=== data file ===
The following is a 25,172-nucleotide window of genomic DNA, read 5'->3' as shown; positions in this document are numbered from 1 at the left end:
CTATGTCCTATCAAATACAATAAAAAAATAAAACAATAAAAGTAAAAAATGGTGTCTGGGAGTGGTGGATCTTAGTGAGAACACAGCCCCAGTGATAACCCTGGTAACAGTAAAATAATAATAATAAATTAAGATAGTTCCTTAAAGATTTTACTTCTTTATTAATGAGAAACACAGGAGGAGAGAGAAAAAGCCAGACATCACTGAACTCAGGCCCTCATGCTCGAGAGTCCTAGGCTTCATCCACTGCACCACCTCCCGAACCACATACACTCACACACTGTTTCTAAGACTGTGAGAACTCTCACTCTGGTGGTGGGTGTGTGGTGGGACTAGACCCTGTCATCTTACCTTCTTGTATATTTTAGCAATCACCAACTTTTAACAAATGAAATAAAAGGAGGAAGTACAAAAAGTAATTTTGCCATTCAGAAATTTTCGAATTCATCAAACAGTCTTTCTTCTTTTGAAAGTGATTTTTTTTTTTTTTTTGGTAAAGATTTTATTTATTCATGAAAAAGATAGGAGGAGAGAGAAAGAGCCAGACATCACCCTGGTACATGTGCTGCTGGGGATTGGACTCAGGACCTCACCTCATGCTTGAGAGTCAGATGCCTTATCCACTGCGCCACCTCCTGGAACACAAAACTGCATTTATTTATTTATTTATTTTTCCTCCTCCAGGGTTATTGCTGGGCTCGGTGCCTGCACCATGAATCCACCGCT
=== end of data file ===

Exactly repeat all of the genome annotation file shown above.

The following is a 25,172-nucleotide window of genomic DNA, read 5'->3' as shown; positions in this document are numbered from 1 at the left end:
CTATGTCCTATCAAATACAATAAAAAAATAAAACAATAAAAGTAAAAAATGGTGTCTGGGAGTGGTGGATCTTAGTGAGAACACAGCCCCAGTGATAACCCTGGTAACAGTAAAATAATAATAATAAATTAAGATAGTTCCTTAAAGATTTTACTTCTTTATTAATGAGAAACACAGGAGGAGAGAGAAAAAGCCAGACATCACTGAACTCAGGCCCTCATGCTCGAGAGTCCTAGGCTTCATCCACTGCACCACCTCCCGAACCACATACACTCACACACTGTTTCTAAGACTGTGAGAACTCTCACTCTGGTGGTGGGTGTGTGGTGGGACTAGACCCTGTCATCTTACCTTCTTGTATATTTTAGCAATCACCAACTTTTAACAAATGAAATAAAAGGAGGAAGTACAAAAAGTAATTTTGCCATTCAGAAATTTTCGAATTCATCAAACAGTCTTTCTTCTTTTGAAAGTGATTTTTTTTTTTTTTTTGGTAAAGATTTTATTTATTCATGAAAAAGATAGGAGGAGAGAGAAAGAGCCAGACATCACCCTGGTACATGTGCTGCTGGGGATTGGACTCAGGACCTCACCTCATGCTTGAGAGTCAGATGCCTTATCCACTGCGCCACCTCCTGGAACACAAAACTGCATTTATTTATTTATTTATTTTTCCTCCTCCAGGGTTATTGCTGGGCTCGGTGCCTGCACCATGAATCCACCGCT